It celebrated “all the positive quarterly reports” since his arrival in March 2016. They were “positive on every line, which demonstrate a major reorganisation of internal processes, efficiency plans on non-core costs, and revenue plans, which saw company increase its customers and revenues to levels not reached in the last 10 years”.
Such eulogies to a departing CEO are rare – especially for a CEO who probably didn’t want to leave and went only because Vivendi, the French company that has only 24% of Telecom Italia’s shares, wanted to employ one of its own alongside Cattaneo.
Vivendi has been stalking Telecom Italia for at least two years. In June 2015 it replaced Telefónica as the largest shareholder in Italy’s former incumbent. It built up its stake as part of a deal to sell Brazilian company GVT to Telefónica Brasil. Vivendi said at the time: “This investment [in Telecom Italia] represents an opportunity for the group to be present and to expand in a market with significant growth prospects and a very strong appetite for quality content.”
But it was GVT that brought Amos Genish, Cattaneo’s bête noire, into the scene. Genish founded GVT, then sold it to Vivendi in 2009 for €2 billion. Three years ago Telefónica Brasil agreed to pay €9 billion to absorb GVT, including Genish as head of the combined operation.
He quit “for personal reasons” in October 2016, only to turn up in Paris in January, personal reasons apparently resolved, to become Vivendi’s chief convergence officer, which by then had built up its stake in Telecom Italia.
It was, and is, the biggest shareholder, though other shareholders still own 76%.
Apart from TIM, Vivendi didn’t have much to converge: it had owned SFR, one of the big French mobile operators, but in 2014 it sold the company to Altice, the owner of cable company Numericable, for €13.5 billion, plus an earn-out of €750 million.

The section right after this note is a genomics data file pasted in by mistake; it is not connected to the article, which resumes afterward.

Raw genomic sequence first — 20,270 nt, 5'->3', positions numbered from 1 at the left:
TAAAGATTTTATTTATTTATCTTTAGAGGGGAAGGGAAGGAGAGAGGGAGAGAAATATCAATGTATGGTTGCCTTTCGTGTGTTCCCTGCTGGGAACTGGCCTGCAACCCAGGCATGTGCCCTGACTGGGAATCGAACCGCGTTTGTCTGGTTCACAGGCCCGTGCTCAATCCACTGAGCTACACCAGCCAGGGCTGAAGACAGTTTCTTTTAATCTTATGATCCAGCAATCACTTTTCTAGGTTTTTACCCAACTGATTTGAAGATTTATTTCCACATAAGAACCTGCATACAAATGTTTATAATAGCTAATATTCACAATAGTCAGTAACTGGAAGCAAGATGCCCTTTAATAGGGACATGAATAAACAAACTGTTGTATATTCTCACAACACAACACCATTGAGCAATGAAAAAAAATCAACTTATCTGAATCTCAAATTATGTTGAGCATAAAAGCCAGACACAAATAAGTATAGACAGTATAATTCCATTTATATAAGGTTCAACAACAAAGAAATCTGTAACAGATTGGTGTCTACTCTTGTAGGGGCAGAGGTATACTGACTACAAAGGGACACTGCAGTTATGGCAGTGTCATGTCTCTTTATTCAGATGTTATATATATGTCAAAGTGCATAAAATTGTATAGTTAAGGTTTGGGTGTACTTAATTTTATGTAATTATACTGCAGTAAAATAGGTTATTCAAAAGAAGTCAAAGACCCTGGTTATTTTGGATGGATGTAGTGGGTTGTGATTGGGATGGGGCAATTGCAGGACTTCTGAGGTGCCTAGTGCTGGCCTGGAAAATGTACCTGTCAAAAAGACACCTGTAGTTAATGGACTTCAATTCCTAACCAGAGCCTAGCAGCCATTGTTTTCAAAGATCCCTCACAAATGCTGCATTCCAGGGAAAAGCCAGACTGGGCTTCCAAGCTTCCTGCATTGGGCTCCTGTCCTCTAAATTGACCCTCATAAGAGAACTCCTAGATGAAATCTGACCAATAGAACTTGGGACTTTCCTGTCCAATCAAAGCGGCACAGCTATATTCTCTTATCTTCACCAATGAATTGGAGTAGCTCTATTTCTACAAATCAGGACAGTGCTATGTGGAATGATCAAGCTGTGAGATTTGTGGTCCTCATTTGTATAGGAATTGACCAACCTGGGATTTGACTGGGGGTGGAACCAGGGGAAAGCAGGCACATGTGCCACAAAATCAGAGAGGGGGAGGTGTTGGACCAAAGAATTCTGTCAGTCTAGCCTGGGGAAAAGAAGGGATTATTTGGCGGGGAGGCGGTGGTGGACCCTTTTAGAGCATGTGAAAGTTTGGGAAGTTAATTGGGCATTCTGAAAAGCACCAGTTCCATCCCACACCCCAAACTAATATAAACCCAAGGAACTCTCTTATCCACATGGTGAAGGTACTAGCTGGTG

It was clear that Genish had been brought into Vivendi as a potential head of TIM, to wait for the French group to acquire control. And throughout the first half of 2017 control is what Vivendi did acquire, bit by bit. In April it nominated former Telecom Italia CEO Franco Bernabè to the board: he had resigned in 2013 after a previous board had turned down his restructuring deal. Bernabè was chair of the GSMA at the time, a position he had to relinquish as he no longer represented a member company.
Vivendi also nominated its CEO, Arnaud de Puyfontaine, to the board, along with its CFO, Hervé Philippe, and its general counsel, Frédéric Crépin. With that, Vivendi achieved dominance of the Telecom Italia board. De Puyfontaine became deputy chairman, but it was believed that Vivendi wanted him to become chair of the company – and that’s what he has been since June, with previous chairman Giuseppe Recchi demoted to deputy.
Cattaneo’s departure from the company met with undisguised opposition from within the board. TIM admitted in a statement: “The board of statutory auditors has expressed non-favourable, non-binding opinion [about Cattaneo’s removal]”, clearly implying that the auditors were unhappy with the Vivendi coup d’état.
This impression was reinforced by a separate statement from TIM, which paid tribute to Cattaneo’s contribution to the company while he was CEO. The company increased its core investments, and Cattaneo brought it “back to leadership of the mobile segment” and under his direction TIM covered “around 70% of the country with fibre”.
TIM added: “It is universally recognised that such a recovery has never before been seen, making it the first among the major telecommunications companies that were formerly incumbent in Europe and the US, in terms of speed of growth of all main top line drivers, and of profitability, as well achieving the greatest coverage in fibre.” TIM thanked him “for the major task he undertook”.
Where will Cattaneo go next? Not to a TIM competitor for the 12 months, as it will withdraw €2.1 million of his €25 million compensation if he does. Marco Patuano, his predecessor at Telecom Italia until just last year, now runs the Benetton family holding company. Before joining TIM, Cattaneo ran the Italo high-speed train company. Helped by that $25 million, he’ll probably be OK.